Expanding virtual possibilities bring us amazing virtual experiences and detailed image accuracy and with them comes an array of technical solutions, where the amount of options makes it hard to anticipate the ideal balance between available technical and visual possibilities and current as well as future user needs. As a VR-installation can be quite an investment, it is more likely to act broad and include than to think small and exclude during decision-making. As time flies and VR-solutions are integrated in the workflow, it becomes more obvious which options have become essential or redundant. The same applies to user interaction, which is unavoidably symbiotically linked to the complexity in the technical aspects behind the scene of virtual reality.
In 2011-2012 NANCO installed a combined cave and powerwall in one room including a double 5.5m * 2.9m powerwall. By 2019 Volvo Cars decided to simplify both the custom-made and highly performing double powerwall system and the user’s interaction with the powerwall’s complex functionality as it thus far had required a skilled operator.
Even Volvo Cars’ smaller VR-theatre, formerly upgraded in 2016, needed some revisiting and simplifying. Read more about the previous update in the theatre “Further upgrade to expand the virtual possibilities even more”.
Together with Volvo Cars NANCO redesigned the current system and reduced some of its functionality, partly based on changes in the rendering workflow at Volvo Cars. This streamlining process required in-depth knowledge of the underlying technology and available solutions.
A complex amount of image sources was reduced to one image processor handling 3 standard Volvo Cars computers integrated into Volvo’s network and an additional Bring-your-own-device laptop (BYOD): two of the computers and the BYOD displaying either on the left or on the right powerwall, while the third computer only displays in wide format using both as one powerwall.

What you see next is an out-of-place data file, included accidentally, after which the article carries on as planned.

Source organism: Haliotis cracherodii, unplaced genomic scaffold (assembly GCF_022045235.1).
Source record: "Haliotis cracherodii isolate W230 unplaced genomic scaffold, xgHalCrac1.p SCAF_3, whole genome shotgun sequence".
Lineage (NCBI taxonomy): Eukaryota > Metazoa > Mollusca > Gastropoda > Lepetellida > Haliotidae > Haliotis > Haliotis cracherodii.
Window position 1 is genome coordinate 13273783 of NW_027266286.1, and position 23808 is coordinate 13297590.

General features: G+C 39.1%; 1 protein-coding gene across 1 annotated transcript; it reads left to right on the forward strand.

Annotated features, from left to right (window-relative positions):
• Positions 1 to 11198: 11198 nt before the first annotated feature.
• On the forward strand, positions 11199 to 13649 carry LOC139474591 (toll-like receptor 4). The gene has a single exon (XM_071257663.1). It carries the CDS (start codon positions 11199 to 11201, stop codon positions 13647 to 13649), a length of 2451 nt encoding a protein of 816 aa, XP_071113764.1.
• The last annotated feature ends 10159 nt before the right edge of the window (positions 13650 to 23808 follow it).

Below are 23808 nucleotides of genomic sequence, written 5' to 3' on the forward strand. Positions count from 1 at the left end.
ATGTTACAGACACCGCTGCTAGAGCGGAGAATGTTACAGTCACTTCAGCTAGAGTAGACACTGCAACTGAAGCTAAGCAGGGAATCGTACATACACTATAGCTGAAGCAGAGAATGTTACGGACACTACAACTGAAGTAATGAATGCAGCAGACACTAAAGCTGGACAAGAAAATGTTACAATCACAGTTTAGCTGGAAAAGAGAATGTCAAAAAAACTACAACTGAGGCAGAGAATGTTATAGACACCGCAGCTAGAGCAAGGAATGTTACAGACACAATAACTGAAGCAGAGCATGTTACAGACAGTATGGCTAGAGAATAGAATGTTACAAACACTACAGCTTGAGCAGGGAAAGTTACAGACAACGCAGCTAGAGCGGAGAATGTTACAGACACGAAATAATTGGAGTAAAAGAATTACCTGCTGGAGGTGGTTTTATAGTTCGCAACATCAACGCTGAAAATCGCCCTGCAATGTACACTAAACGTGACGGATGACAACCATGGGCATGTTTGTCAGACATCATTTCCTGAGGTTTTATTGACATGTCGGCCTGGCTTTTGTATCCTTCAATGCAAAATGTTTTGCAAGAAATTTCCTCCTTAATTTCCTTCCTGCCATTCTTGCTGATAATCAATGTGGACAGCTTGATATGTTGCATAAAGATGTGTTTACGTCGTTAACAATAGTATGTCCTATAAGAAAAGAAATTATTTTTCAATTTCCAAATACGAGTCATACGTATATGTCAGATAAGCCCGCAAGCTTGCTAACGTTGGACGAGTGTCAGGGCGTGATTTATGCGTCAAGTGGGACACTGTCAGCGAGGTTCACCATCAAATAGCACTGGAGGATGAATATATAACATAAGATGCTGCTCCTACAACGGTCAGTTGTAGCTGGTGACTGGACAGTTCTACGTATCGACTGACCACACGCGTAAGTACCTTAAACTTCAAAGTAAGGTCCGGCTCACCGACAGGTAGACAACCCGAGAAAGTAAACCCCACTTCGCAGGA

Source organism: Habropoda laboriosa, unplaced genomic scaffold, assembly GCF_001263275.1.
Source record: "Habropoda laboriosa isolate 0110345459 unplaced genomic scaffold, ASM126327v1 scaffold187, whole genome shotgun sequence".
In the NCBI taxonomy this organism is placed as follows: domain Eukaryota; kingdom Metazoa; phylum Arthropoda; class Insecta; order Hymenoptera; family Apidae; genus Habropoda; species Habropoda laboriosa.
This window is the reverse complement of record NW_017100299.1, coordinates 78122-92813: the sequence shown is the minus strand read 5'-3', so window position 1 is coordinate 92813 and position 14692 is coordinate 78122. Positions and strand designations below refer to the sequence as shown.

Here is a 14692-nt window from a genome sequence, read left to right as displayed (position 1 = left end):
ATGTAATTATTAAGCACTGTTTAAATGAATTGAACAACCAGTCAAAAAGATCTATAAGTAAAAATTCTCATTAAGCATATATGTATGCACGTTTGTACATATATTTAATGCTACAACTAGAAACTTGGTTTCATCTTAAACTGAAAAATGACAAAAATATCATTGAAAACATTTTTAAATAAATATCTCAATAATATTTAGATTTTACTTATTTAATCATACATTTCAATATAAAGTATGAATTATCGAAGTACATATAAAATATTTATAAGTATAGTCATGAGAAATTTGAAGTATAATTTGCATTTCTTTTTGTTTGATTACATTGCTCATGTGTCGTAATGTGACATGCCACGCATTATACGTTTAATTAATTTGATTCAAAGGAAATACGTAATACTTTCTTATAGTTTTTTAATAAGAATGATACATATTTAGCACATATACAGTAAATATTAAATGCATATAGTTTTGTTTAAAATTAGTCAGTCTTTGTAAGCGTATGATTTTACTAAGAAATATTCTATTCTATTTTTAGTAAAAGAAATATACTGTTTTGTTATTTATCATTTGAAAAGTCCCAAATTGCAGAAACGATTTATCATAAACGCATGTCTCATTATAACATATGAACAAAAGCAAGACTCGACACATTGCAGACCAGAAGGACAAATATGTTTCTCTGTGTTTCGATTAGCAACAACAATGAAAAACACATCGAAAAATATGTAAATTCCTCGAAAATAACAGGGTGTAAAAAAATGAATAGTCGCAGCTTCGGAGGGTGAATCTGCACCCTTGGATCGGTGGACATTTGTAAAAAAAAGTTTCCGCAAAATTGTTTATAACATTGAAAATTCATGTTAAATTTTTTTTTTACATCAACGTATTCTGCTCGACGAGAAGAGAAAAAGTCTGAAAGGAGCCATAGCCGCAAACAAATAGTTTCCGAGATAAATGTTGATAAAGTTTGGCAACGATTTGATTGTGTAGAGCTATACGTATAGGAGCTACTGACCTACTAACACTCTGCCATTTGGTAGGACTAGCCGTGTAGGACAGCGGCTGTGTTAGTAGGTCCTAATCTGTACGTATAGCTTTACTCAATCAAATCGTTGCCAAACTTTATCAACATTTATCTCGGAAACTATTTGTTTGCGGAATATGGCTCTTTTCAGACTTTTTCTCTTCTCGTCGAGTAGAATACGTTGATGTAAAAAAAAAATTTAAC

On the user side of the technology, each computer is now represented by its own set of keyboard and mouse, thereby eliminating extra fuss with (re)plugging computers, and by two monitors mirroring the current display on the double powerwall. Furthermore, as the control system used for managing the double powerwall needed to reflect the trimmed functionality, the system was totally renewed and simplified making the entire powerwall accessible to all Volvo approved users.
This simplified back and front-end set-up enables the user to fully prepare the presentation on the monitors, rather than on the fully powered-up powerwall as in the past, before finally turning on the projectors shortly before the presentation.
Some trimming had to be done in the VR-theatre as well, reducing it to one image source: either using one super computer with maximized performance or one BYOD-laptop. Parallelly the control system was renewed and simplified as well.
A more technically and user efficient back and front-end.